Finding affordable therapy

Published: December 16, 2021 10:56 AM EST
Updated: December 16, 2021 2:29 PM EST

Finding an affordable therapist with or without insurance is a challenge, but one you can overcome, thanks to less costly options that have emerged in Southwest Florida.

After nearly two years of COVID-19 chaos, and now another variant, people have been struggling mentally. People have lost jobs, lost loved ones, and need someone who will listen, but sometimes counseling is not in the budget. Your insurance might pay… or the therapist you want may not even accept it. But that’s where people like Margeaux Philpot come in.

“It is very hard in order to gain access to care if you don’t have the funds in order to get that care,” said Philpot, a master’s student at Florida Gulf Coast University. She’s getting her degree in mental health counseling from FGCU and works at the university’s Community Counseling Center, offering therapy in person or virtually on a sliding pay scale.

“I feel that I am able to make a difference, and I hope to be able to continue to make that difference even after I graduate and go out into the field,” Philpot said.

It costs $25 an hour, or whatever you make hourly, whichever is less. Dr. Alise Bartley, director of FGCU’s Community Counseling Center, oversees the program.

“Research shows that counseling works; it decreases the symptoms, the mental health issues that the client is experiencing,” Bartley said.

Catholic Charities of Collier County also does its best to make therapy accessible to everyone.

“The pandemic created a lot of isolation, a lot of anxiety, a lot of stress, job losses and uncertainty, right at a global level,” said Eduardo Gloria, CEO of the Catholic Charities Diocese of Venice. “We recognize that mental health is as critical as some primary things like housing, food, even education, so we know that if we are working hard to help individuals with some of these primary needs but their mental state is not where it needs to be, then a lot of these efforts tend to fall off.”

When the pandemic hit, Catholic Charities got rid of its sliding scale—sessions are free.

“In this time of need, this can really give you that that peace of mind or that serenity that you were looking for, it can help you heal from those wounds that maybe you’re not understanding what’s going on,” Gloria said.

“We are physical beings and we are mental beings,” Bartley said. “And because of that, we need to be certain that we’re getting the treatment that we need.”

When it comes to children, be sure to check with your local school district; they often partner with outside resources to get children the help they need.

Mental health resources

If you are struggling or if you know a loved one who is in trouble, there is help and you are not alone. There is free and immediate support available 24/7. Below is a list of important resources:

In An Emergency

If you or a loved one is in immediate danger call 911. It is important to notify the operator that it is a psychiatric emergency and ask for an officer trained in crisis intervention or trained to assist people experiencing a psychiatric emergency.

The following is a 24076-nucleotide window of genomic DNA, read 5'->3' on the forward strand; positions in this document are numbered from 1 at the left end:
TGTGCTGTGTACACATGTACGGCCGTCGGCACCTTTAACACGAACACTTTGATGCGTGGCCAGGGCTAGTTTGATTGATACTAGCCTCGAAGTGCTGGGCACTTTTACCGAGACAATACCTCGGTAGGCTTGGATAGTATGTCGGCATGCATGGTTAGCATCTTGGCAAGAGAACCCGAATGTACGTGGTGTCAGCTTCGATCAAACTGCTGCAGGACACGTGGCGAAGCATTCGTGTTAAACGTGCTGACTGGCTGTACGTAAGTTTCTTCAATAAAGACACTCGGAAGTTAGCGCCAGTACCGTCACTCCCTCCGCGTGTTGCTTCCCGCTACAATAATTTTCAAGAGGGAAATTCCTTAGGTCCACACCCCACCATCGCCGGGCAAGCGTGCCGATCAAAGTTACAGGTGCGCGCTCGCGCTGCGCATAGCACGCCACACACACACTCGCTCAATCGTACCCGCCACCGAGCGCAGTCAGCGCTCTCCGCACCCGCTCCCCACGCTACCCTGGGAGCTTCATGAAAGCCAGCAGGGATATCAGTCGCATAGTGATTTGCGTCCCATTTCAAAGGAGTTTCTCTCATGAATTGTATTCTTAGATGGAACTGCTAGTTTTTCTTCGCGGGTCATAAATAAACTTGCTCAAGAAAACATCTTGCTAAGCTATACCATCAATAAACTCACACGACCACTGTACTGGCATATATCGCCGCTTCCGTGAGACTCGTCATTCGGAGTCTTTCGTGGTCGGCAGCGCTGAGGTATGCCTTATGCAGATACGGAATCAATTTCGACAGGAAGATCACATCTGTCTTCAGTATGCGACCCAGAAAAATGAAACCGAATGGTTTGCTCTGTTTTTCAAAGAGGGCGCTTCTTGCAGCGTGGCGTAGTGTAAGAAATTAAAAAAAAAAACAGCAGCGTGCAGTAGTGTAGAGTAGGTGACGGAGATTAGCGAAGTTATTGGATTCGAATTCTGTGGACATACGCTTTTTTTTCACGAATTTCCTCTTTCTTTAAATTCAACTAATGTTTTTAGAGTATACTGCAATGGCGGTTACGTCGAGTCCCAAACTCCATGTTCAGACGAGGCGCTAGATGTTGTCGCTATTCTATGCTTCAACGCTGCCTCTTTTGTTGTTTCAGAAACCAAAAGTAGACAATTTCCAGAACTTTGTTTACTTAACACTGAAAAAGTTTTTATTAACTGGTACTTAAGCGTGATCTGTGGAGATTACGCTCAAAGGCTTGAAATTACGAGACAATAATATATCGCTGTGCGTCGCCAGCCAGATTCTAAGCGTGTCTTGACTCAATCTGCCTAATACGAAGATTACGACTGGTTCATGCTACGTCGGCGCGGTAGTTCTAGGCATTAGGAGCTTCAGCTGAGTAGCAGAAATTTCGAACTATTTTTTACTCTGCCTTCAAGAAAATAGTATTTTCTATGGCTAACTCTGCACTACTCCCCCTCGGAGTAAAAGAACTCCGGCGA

National Suicide Prevention Hotline
1-800-273-TALK (8255)
suicidepreventionlifeline.org

If you or someone you know is in crisis—whether they are considering suicide or not—please call the toll-free Lifeline at 800-273-TALK (8255) to speak with a trained crisis counselor 24/7.

Crisis Text Line – Text NAMI to 741-741

Connect with a trained crisis counselor to receive free, 24/7 crisis support via text message.

National Domestic Violence Hotline – Call 800-799-SAFE (7233)

Trained expert advocates are available 24/7 to provide confidential support to anyone experiencing domestic violence or seeking resources and information. Help is available in Spanish and other languages.

National Sexual Assault Hotline – Call 800-656-HOPE (4673)

Connect with a trained staff member from a sexual assault service provider in your area that offers access to a range of free services. Crisis chat support is available at Online Hotline. Free help, 24/7.


Below are mental health resources available to Southwest Floridians at the national and local level.

David Lawrence Center (Collier County)
(239)455-8500
davidlawrencecenter.org

SalusCare (Lee County)
(239)275-4242
saluscareflorida.org

(NAMI) National Alliance on Mental Illness, Collier County
namicollier.org

(NAMI) National Alliance on Mental Illness, Lee, Charlotte, Hendry Counties
namilee.org

The National Alliance for Caregiving offers a free handbook
Circle of Care: A Guidebook for Mental Health Caregivers

Collier County Mental Health Court
ca.cjis20.org/home/collier

Lee County Mental Health Court
ca.cjis20.org/home/lee

Depression and Bipolar Support Alliance
convio.net

Local Support Groups: Anxiety and Depression Association of America
adaa.org

U.S. Department of Health and Human Services (Mental Health and Addiction Insurance Help)
hhs.gov

Local veterans resource: Home Base SWFL
homebase.org